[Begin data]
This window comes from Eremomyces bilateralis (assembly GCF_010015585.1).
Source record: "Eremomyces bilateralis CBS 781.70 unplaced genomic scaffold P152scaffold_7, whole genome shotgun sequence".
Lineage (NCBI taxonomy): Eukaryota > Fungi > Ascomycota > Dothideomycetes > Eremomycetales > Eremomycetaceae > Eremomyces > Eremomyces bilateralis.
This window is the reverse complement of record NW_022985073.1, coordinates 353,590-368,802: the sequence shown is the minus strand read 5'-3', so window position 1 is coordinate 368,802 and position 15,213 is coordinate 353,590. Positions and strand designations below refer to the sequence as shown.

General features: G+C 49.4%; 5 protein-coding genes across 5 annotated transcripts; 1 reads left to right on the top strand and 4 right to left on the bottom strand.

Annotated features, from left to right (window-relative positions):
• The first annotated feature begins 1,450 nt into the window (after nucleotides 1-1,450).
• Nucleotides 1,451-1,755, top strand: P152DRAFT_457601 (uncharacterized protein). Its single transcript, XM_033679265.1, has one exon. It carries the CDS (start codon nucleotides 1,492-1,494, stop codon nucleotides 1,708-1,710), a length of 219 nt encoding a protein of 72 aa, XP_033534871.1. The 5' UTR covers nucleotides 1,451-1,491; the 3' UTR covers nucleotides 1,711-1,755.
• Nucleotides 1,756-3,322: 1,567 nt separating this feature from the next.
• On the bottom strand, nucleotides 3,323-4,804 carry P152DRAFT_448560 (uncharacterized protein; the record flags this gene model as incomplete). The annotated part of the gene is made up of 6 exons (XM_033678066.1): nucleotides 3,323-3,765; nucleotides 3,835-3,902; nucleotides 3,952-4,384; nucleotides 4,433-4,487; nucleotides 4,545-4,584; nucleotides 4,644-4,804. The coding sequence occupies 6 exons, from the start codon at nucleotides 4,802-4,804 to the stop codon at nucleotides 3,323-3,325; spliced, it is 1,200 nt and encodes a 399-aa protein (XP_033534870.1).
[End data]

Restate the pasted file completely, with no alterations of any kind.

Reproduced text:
This window comes from Eremomyces bilateralis (assembly GCF_010015585.1).
Source record: "Eremomyces bilateralis CBS 781.70 unplaced genomic scaffold P152scaffold_7, whole genome shotgun sequence".
Lineage (NCBI taxonomy): Eukaryota > Fungi > Ascomycota > Dothideomycetes > Eremomycetales > Eremomycetaceae > Eremomyces > Eremomyces bilateralis.
This window is the reverse complement of record NW_022985073.1, coordinates 353,590-368,802: the sequence shown is the minus strand read 5'-3', so window position 1 is coordinate 368,802 and position 15,213 is coordinate 353,590. Positions and strand designations below refer to the sequence as shown.

General features: G+C 49.4%; 5 protein-coding genes across 5 annotated transcripts; 1 reads left to right on the top strand and 4 right to left on the bottom strand.

Annotated features, from left to right (window-relative positions):
• The first annotated feature begins 1,450 nt into the window (after nucleotides 1-1,450).
• Nucleotides 1,451-1,755, top strand: P152DRAFT_457601 (uncharacterized protein). Its single transcript, XM_033679265.1, has one exon. It carries the CDS (start codon nucleotides 1,492-1,494, stop codon nucleotides 1,708-1,710), a length of 219 nt encoding a protein of 72 aa, XP_033534871.1. The 5' UTR covers nucleotides 1,451-1,491; the 3' UTR covers nucleotides 1,711-1,755.
• Nucleotides 1,756-3,322: 1,567 nt separating this feature from the next.
• On the bottom strand, nucleotides 3,323-4,804 carry P152DRAFT_448560 (uncharacterized protein; the record flags this gene model as incomplete). The annotated part of the gene is made up of 6 exons (XM_033678066.1): nucleotides 3,323-3,765; nucleotides 3,835-3,902; nucleotides 3,952-4,384; nucleotides 4,433-4,487; nucleotides 4,545-4,584; nucleotides 4,644-4,804. The coding sequence occupies 6 exons, from the start codon at nucleotides 4,802-4,804 to the stop codon at nucleotides 3,323-3,325; spliced, it is 1,200 nt and encodes a 399-aa protein (XP_033534870.1).